Tony and Nyree Bland know what it takes to achieve success at the highest levels of athletic competition, and they have been sharing that knowledge with young people in communities throughout New Tampa and Wesley Chapel for more than a dozen years.
“It’s about being the best you can be and having integrity,” says Nyree.
That’s the foundation of the New Tampa couple’s youth sports training company, PROtential Sports, where the stated mission is “Teaching Life Through Sports.”
Achieving high standards of performance through hard work and fair play is what the Blands credit for their own personal and professional successes, on and off the fields of play.
Nyree was ranked as the number-one junior tennis player in North Carolina before a knee injury curtailed her professional tennis aspirations. Tony was a wide receiver for the NFL’s Minnesota Vikings for four years, including the team’s historic 16-victory season in 1998, when he played behind NFL Hall of Famers Cris Carter and Randy Moss.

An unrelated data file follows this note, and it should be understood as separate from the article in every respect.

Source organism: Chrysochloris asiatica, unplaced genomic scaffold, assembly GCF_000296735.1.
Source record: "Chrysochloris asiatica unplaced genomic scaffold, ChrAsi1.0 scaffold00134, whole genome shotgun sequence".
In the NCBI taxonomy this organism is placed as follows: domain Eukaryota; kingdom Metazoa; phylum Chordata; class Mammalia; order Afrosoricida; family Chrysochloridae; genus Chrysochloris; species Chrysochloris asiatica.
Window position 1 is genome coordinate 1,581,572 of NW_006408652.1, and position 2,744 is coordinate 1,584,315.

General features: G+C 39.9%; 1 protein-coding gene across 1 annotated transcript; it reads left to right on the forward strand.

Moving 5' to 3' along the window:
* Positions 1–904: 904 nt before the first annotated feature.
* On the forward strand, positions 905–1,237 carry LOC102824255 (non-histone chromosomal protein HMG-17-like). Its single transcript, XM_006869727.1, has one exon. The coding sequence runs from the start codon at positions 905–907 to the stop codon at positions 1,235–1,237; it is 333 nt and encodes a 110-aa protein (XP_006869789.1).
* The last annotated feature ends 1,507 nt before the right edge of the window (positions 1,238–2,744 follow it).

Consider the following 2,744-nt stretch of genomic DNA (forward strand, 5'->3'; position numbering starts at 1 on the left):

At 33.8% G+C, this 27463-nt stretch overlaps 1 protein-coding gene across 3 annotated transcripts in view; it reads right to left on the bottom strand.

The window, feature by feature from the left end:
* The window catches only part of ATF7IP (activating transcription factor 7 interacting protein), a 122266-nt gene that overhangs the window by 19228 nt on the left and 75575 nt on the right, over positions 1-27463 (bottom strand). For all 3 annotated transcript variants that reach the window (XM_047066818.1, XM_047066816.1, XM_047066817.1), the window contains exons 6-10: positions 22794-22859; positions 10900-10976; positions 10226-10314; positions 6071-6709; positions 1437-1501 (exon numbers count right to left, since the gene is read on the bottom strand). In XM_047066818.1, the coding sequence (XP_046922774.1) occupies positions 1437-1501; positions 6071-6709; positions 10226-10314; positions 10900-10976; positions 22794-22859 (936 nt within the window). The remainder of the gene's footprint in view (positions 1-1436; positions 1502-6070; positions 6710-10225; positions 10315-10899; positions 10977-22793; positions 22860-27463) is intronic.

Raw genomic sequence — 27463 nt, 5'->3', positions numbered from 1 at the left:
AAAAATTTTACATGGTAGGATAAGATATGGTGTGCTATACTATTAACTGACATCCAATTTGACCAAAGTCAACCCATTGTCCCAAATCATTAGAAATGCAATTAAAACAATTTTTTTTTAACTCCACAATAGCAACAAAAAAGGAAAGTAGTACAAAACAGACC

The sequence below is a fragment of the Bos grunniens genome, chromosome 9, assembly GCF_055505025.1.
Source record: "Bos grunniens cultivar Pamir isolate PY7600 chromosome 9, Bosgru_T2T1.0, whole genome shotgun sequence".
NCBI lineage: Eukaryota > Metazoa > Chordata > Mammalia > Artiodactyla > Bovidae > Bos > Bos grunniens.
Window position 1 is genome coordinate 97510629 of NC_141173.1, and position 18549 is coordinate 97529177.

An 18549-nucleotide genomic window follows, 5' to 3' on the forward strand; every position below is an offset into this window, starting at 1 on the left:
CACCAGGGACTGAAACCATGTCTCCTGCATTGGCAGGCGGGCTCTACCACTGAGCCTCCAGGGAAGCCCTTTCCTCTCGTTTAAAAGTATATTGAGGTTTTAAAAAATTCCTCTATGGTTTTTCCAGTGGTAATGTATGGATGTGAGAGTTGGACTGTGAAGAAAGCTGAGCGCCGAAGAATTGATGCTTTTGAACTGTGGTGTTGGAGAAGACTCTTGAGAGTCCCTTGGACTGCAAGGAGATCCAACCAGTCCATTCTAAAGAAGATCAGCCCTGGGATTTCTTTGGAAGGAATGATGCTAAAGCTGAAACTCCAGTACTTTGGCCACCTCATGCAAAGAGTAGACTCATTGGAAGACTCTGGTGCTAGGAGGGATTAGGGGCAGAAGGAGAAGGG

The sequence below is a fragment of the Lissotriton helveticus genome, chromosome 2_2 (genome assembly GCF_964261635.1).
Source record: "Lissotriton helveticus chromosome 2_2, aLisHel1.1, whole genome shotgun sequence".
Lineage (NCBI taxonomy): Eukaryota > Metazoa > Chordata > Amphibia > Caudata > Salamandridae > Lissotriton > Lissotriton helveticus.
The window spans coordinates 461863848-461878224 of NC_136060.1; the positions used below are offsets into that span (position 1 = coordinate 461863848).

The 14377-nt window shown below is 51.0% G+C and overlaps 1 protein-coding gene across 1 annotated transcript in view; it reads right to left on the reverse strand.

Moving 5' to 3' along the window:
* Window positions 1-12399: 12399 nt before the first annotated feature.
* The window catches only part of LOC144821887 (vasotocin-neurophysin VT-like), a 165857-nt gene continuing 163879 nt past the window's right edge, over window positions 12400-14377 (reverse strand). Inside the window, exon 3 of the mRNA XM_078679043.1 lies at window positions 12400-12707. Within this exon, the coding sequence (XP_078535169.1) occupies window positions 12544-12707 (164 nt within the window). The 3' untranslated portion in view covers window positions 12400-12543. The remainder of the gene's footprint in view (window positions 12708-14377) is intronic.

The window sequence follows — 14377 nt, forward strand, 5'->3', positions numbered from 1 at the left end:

Passing on the insights and lessons from their own sports and life experiences is the goal of every after-school instructional sports program and summer camp the Blands offer.“We’re trying to teach them how to be good people, as well as being good athletes,” says Nyree.
Their venture into the business side of athletics came about in 2003, when Tony participated in a youth football camp with then-Super Bowl champion Tampa Bay Buccaneers quarterback Brad Johnson (who was also a teammate of Tony’s at Minnesota) and former Bucs running back Michael Pittman.
That experience brought home Tony’s own football beginning, as a 14-year-old playing in a youth football league and then catching passes at Pinellas Park High. His focused dedication to athletic achievement became part of his overall lifestyle, including academics, and he earned a scholarship to Florida A&M University in Tallahassee, where he majored in political science.